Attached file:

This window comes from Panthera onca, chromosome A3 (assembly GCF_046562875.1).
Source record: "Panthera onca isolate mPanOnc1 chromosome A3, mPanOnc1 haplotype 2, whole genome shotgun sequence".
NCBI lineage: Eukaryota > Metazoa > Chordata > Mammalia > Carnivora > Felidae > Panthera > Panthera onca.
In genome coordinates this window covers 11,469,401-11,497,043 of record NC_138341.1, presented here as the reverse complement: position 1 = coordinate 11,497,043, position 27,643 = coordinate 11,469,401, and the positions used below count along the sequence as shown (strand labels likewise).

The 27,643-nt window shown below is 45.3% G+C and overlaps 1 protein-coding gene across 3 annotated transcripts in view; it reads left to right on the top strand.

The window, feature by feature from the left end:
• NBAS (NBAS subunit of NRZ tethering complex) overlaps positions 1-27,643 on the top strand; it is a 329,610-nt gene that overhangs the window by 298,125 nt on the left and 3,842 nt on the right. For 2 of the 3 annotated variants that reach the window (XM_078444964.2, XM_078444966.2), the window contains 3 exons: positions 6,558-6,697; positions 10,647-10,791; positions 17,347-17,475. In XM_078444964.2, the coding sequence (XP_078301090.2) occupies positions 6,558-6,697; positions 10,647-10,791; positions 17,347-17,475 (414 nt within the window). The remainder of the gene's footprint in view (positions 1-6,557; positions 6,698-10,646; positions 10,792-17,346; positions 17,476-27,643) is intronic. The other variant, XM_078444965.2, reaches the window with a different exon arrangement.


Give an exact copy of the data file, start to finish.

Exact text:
This window comes from Panthera onca, chromosome A3 (assembly GCF_046562875.1).
Source record: "Panthera onca isolate mPanOnc1 chromosome A3, mPanOnc1 haplotype 2, whole genome shotgun sequence".
NCBI lineage: Eukaryota > Metazoa > Chordata > Mammalia > Carnivora > Felidae > Panthera > Panthera onca.
In genome coordinates this window covers 11,469,401-11,497,043 of record NC_138341.1, presented here as the reverse complement: position 1 = coordinate 11,497,043, position 27,643 = coordinate 11,469,401, and the positions used below count along the sequence as shown (strand labels likewise).

The 27,643-nt window shown below is 45.3% G+C and overlaps 1 protein-coding gene across 3 annotated transcripts in view; it reads left to right on the top strand.

The window, feature by feature from the left end:
• NBAS (NBAS subunit of NRZ tethering complex) overlaps positions 1-27,643 on the top strand; it is a 329,610-nt gene that overhangs the window by 298,125 nt on the left and 3,842 nt on the right. For 2 of the 3 annotated variants that reach the window (XM_078444964.2, XM_078444966.2), the window contains 3 exons: positions 6,558-6,697; positions 10,647-10,791; positions 17,347-17,475. In XM_078444964.2, the coding sequence (XP_078301090.2) occupies positions 6,558-6,697; positions 10,647-10,791; positions 17,347-17,475 (414 nt within the window). The remainder of the gene's footprint in view (positions 1-6,557; positions 6,698-10,646; positions 10,792-17,346; positions 17,476-27,643) is intronic. The other variant, XM_078444965.2, reaches the window with a different exon arrangement.